The Devil and his Portrayal in Gargoyles: Part Four



Following on from the last post about gastrocephalic devils and the snake as an animal linked to the idea of good and evil, this post begins by talking about images of the devil in woman’s form.

In gargoyles it’s common to find demonic figures with drooping breasts. Devils with women’s breasts appear in the late Middle Ages, at a time when women symbolised damnation and guilt.


qué es una gárgola

Burgos Cathedral (Spain)


However, these images can also have other meanings. Kenaan-Kedar states that women monsters with animal heads and bodies and women’s breasts depicted women’s devouring nature. Both they and old women make up a combination of figures described in the Witches’ Sabbath. Depictions of old women in Marginal Romanesque and Gothic sculpture are connected with the idea of causing harm in others and not simply with the grotesqueness of old age.



Church of Nossa Senhora do Pópulo, Coto e São Gregório in Caldas da Rainha (Portugal)


There are also gargoyles with figures of witches, women at the service of evil. The Malleus Maleficarum (1487), an inquisitorial treatise written during the terrible witch hunts of the Inquisition, shows the significance of witches and what they stood for back then.


Gargoyles of grotesque demons

The portrayal of the devil has evolved over time. In the early Gothic period, the figures were more symbolic than grotesque. However, by the late Gothic the devil was starting to appear more frequently and would become more of a comic rather than a terrifying image. According to Rebold Benton, this was the result of the loss of some of its religious connotations in sculpture of the end of the Gothic period, which played down its maleficent nature. Plus, the comic and the unpleasant often became mixed up, so the devil gradually turned into more of a theatrical character, even a kind of buffoon.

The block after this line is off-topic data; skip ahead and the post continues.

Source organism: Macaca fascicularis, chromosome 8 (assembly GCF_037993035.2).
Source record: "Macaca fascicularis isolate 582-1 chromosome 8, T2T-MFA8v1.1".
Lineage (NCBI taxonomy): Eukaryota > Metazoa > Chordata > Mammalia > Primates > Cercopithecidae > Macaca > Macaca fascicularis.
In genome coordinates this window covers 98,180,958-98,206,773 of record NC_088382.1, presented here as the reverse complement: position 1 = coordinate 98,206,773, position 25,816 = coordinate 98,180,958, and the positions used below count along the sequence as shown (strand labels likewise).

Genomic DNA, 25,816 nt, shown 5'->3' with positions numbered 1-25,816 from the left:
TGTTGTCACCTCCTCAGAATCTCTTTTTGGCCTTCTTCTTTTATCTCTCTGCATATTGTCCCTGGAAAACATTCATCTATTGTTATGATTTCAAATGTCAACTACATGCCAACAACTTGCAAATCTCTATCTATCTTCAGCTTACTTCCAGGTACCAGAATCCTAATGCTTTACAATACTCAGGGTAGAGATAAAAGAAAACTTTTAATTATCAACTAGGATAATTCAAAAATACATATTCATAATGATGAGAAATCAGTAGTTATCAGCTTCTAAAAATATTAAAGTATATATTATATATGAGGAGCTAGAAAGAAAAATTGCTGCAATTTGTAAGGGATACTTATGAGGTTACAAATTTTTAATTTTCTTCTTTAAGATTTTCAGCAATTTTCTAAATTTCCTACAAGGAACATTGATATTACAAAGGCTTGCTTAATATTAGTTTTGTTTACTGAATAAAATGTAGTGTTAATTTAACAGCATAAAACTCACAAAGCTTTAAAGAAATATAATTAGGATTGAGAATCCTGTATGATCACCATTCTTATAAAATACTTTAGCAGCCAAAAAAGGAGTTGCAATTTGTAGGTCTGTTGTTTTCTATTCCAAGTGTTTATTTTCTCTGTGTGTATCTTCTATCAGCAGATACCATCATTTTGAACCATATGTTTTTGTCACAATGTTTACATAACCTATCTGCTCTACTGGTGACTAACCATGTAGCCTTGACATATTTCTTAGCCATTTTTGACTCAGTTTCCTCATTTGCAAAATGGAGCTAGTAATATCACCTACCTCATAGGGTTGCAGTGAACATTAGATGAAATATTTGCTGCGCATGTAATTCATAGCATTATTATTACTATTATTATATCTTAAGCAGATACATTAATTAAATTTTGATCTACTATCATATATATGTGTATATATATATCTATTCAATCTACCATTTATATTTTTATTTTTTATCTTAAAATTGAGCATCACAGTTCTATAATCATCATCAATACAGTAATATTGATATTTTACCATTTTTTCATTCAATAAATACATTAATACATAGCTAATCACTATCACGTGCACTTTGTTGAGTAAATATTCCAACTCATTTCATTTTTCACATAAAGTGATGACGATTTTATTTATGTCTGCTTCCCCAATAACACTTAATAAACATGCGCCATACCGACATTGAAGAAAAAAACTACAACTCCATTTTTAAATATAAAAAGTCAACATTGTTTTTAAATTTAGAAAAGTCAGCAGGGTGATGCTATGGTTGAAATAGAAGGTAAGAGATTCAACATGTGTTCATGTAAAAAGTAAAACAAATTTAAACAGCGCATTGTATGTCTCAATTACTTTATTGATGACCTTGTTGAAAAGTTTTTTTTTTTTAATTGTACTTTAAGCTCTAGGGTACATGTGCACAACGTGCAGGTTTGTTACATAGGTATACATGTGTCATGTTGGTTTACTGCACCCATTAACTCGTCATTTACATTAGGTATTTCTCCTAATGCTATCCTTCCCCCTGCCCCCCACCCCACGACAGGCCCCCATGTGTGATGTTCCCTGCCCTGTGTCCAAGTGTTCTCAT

It’s worth noting that in all periods and places, people have used the grotesque – both horrific and benevolent – to symbolise their wish to avoid the powers of evil and channel the forces of good.




Bibliography consulted

BURBANK BRIDAHAM, L., The Gargoyle Book. 572 examples from Gothic Architecture, New York, Dover Publications, Inc., 2006.

GÓMEZ GÓMEZ, A., El Protagonismo de los otros. La imagen de los marginados en el Arte Románico, Bilbao, C. E. H. A. M./E. A. H. I., 1997.

GRIVOT, D., Le diable dans la cathedrale, Paris, Editions Morel, 1960.

KAPPLER, C., Monstruos, demonios y maravillas a fines de la Edad Media, Madrid, Ediciones Akal, S. A., 1986.

KENAAN-KEDAR, N., Marginal Sculpture in Medieval France. Towards the deciphering of an enigmatic pictorial language, Hants (England) and Vermont (USA), Scolar Press and Ashgate Publishing Company, 1995.

KRAMER, H. y SPRENGER, J., Malleus Maleficarum. El martillo de los brujos, Barcelona, Reditar Libros, S. L., 2006.

REBOLD BENTON, J., Holy Terrors. Gargoyles on medieval buildings, New York, Abbeville Press, 1997.

SHERIDAN, R. y ROSS, A., Grotesques and Gargoyles. Paganism in the Medieval Church, London, David & Charles: Newton Abbot, 1975.


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